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Single atom

  1. Aug 25, 2004 #1

    mee

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    If there is a single atom of water or some substance, can it have the properties of a solid gas or liquid? Or is it a seperate state?
     
  2. jcsd
  3. Aug 25, 2004 #2

    LURCH

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    Since the states of matter the properties of interaction between particles within that matter, I'm fairly certain that a single atom cannot be considered to exhibit the properties of any of these states.

    Much like people, atoms are not considered to have an identity if they are single.

    I'm sorry... did that sound a little bitter?
     
  4. Aug 25, 2004 #3

    mee

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    Could this mean that much of the interstellar "gas" is the no-state of singular atoms?
     
  5. Aug 25, 2004 #4
    I've never before heard of a single atom of water, but I have heard of a single molecule of water. How do we make a single atom of water?
     
  6. Aug 25, 2004 #5

    mee

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    Alright smarty.
     
  7. Aug 25, 2004 #6
    Sorry! Meant to tease just a wee little bit.
     
  8. Aug 26, 2004 #7

    mee

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    Thanks. :)
     
  9. Aug 26, 2004 #8

    LURCH

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    I think that by using (or thinking) the term "interstellar", we automatically set our thoughts to a very large scale. On this scale, the individual atoms in interstellar space do occasionally collide. In these collisions, the atoms behave as they would in a gass, so the interstellar medium is indeed a very thin gass.
     
  10. Aug 26, 2004 #9

    mee

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    Any idea why this would be if they are at temperatures that would normally make them a solid?
     
  11. Aug 26, 2004 #10

    reilly

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    Can a V-6 engine get me from here to Chicago? No if it is stand-alone. Yes if it is part of a car.

    Regards,
    Reilly Atkinson
     
  12. Aug 26, 2004 #11

    mee

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    I'm not sure I understand Reilly. A bit obscure.
     
  13. Aug 27, 2004 #12
    One of the properties of solid gas and liquids is their temperature, so I suppose you could consider a -100 degree single molecule of H2O as a molecule of ice and a 200 degree single molecule of H2O as a molecule of vapor. But frankly, states of mater are best defined when you have a bunch of molecules, or else a single C could be either graphite or diamond.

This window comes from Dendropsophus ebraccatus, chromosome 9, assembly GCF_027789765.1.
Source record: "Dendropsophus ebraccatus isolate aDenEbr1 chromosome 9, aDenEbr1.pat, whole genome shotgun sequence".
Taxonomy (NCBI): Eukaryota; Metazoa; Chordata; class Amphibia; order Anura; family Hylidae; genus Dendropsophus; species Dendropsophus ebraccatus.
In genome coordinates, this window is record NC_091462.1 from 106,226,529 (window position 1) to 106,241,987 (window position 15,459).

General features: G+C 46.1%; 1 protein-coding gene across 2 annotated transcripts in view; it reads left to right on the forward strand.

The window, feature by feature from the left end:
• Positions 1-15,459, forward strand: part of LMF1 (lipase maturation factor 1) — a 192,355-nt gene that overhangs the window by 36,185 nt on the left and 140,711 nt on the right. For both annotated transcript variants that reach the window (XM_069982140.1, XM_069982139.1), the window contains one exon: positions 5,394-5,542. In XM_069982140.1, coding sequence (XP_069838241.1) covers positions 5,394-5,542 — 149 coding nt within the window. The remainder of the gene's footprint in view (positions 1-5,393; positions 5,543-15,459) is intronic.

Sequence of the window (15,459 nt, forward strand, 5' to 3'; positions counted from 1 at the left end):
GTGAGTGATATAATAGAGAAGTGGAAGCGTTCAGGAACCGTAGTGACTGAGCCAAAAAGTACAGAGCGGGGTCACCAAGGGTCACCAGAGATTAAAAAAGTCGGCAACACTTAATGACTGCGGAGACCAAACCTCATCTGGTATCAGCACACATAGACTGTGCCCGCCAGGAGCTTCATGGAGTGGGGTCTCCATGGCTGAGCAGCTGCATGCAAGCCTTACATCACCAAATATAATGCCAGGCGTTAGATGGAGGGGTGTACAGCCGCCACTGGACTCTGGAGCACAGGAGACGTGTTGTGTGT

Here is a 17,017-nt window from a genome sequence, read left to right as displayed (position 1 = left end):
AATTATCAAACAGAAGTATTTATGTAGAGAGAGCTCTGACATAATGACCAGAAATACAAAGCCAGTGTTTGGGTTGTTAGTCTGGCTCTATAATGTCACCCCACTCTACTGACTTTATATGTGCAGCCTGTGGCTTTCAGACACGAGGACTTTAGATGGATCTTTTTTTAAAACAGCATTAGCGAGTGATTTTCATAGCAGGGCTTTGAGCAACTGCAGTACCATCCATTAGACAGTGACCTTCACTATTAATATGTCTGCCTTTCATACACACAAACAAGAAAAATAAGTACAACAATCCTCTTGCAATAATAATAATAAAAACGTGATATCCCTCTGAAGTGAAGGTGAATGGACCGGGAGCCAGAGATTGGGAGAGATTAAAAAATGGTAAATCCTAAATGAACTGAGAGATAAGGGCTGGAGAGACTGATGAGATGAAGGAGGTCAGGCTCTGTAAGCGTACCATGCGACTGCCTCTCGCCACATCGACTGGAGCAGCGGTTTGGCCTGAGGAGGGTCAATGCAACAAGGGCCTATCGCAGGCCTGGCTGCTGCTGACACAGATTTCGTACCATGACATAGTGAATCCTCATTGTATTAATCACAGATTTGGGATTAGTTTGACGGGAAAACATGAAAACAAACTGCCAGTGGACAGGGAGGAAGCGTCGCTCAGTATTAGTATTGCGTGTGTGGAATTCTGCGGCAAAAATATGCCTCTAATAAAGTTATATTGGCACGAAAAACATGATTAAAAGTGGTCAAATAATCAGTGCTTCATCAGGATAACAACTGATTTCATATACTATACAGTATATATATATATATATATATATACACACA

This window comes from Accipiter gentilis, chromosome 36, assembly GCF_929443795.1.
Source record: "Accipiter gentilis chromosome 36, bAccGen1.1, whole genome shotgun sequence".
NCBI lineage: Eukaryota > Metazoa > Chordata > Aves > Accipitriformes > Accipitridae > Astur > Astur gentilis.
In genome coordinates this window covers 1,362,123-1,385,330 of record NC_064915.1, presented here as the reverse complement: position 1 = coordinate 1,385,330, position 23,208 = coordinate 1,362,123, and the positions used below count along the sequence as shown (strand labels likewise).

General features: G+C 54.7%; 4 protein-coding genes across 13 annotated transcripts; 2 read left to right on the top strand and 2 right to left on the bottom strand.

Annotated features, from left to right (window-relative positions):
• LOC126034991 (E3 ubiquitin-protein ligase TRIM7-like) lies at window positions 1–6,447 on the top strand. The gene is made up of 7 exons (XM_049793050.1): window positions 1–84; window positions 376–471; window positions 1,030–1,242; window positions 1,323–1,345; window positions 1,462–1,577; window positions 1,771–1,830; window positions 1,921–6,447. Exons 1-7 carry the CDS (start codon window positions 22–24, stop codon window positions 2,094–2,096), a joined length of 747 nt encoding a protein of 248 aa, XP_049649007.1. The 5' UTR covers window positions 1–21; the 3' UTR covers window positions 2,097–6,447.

A molecule can be said to possess temperature though, best expressed as energy.
     
  14. Aug 29, 2004 #13

    mee

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    So the potentially freezing, and therefore probably solid, interstellar medium is a gas?
     
  15. Aug 29, 2004 #14
    You could say that, a gas or a plasma or perhaps a combination of both. Interstellar atoms can be affected by stellar radiation (cosmic rays etc.), so they make a gas or a plasma, depending on where there are (what kind of ray bombardment it receives).

    H2O molecules in interstellar space for example obviously need to meet other to form solid ice, but such a meeting doesn't happen as often as it could on Earth (low density and pressure), so until then they remain a very cold gas that has the potential to form ice. Each molecule may collide with other stuff that give them energy or ionize them (photon) or that destroy them (perhaps cosmic ray particles) before meeting other H2O, but meeting other H2O first could make them become a small chunk of ice (Comets are ice, how do they form?). Whether a random interstellar molecule spends most of its life ionised (unit of plasma) or not (unit of gas) I am not sure, but I would say probably a gas.
     
  16. Aug 29, 2004 #15

    mee

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    Thanks Gonzolo. :)
     
  17. Aug 30, 2004 #16

    LURCH

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    Yes, but it's only an "idea". The key is in the word "normally", I think. In interstellar space, atoms are in an environment of very low (almost no) pressure. Lowering pressure reduces the boiling point of a substance, near-vacuum makes things boil or evaporate at temps where they would freeze under more familliar conditions. But this is only a geuss on my part.
     
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